Lane Narrowing & Lane Removal

Usage: Wide

Lane narrowings remove excess width from existing traffic lanes without changing the number of lanes. Lane removals, also known as "road diets," reassign underused traffic lanes to other functions. These design techniques, while not traffic calming devices, have powerful traffic calming benefits. Both may be accomplished by adding markings, turning lanes, pedestrian safety islands, expanded pedestrian space, on-street or separated bike lanes, parking, or other functions.

After DOT installed a "road diet" in 2016: Grand Concourse and E 149th Street, Bronx
Before DOT installed a "road diet" in 2016: Grand Concourse and E 149th Street, Bronx


  • Reduces opportunities for speeding and aggressive driving, thereby decreasing the severity and frequency of crashes
  • Organizes the roadway to provide clearer instruction to drivers, cyclists, and pedestrians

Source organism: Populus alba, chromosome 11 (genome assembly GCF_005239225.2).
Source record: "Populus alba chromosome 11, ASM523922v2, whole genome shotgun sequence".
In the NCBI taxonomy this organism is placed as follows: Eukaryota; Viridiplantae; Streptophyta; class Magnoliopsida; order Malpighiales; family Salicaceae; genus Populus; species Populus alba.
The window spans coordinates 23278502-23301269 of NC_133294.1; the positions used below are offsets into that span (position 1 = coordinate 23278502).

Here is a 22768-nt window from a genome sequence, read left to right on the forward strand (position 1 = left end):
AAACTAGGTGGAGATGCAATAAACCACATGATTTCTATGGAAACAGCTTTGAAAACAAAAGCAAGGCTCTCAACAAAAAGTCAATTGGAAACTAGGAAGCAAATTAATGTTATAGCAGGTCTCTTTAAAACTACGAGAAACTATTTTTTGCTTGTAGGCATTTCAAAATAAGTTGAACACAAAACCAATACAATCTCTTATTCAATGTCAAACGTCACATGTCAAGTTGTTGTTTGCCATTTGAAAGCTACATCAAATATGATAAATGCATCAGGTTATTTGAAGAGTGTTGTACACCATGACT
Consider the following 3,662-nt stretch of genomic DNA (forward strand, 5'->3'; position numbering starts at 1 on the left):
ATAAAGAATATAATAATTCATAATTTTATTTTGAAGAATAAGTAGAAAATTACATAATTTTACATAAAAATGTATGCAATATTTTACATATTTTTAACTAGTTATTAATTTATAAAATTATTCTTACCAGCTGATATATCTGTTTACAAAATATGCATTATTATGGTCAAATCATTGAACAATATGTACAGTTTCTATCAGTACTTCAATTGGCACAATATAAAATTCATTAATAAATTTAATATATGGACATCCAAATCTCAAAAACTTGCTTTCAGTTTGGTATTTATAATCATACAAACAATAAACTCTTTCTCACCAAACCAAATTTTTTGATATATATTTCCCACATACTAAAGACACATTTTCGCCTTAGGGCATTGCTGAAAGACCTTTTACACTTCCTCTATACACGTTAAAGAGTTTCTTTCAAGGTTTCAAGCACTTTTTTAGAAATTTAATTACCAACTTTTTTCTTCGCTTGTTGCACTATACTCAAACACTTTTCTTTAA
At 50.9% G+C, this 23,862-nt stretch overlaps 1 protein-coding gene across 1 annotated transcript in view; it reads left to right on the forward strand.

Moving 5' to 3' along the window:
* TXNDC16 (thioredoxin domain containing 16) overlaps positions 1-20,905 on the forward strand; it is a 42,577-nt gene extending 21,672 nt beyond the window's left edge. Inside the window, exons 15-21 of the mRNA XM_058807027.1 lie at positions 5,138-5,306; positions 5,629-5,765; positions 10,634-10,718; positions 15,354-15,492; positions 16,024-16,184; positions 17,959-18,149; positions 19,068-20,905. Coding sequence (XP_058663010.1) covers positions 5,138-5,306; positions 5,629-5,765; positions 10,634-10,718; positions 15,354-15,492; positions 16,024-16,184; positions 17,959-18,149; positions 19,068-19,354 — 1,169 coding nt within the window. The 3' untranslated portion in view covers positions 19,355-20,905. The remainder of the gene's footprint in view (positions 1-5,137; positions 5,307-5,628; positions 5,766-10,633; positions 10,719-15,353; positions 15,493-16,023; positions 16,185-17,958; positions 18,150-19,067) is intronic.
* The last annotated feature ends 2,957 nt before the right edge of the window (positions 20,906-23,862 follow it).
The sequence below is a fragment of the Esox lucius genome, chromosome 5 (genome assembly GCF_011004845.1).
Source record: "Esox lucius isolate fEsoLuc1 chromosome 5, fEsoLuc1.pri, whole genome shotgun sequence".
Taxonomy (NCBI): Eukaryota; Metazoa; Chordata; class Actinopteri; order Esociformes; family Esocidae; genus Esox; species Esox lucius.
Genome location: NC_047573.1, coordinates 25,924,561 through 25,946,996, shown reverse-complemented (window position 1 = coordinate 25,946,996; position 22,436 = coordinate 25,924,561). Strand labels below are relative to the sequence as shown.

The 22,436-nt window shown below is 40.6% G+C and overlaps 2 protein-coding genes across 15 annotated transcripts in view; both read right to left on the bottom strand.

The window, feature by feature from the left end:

• Provides space for pedestrian safety islands, assigned turn lanes, wide parking lanes, bus lanes, bike lanes, expanded sidewalks/pedestrian space, or other uses


  • Traffic conditions must be considered in planning lane removals; detailed analysis may be needed
  • Commercial loading and other uses should be considered in planning lane narrowing
  • Planned uses, such as bus lanes or bike lanes, should be taken into consideration
  • Effects of narrowings on turning movements should be tested


  • Consider lane narrowings on corridors with excessively wide lanes
  • Multi-lane corridors with excess capacity (more traffic lane capacity than traffic volume) are excellent candidates for lane removal
  • Multi-lane corridors may be good candidates for lane removal in concert with other treatments, such as signal timing changes
  • Lane narrowing and removal should be prioritized on corridors with safety or speeding concerns, or where prioritization of non-general traffic is desirable


  • Lane narrowings and removals should result in standard-width lanes
  • When other treatments are included in a lane narrowing/ removal, see specific guidelines for those treatments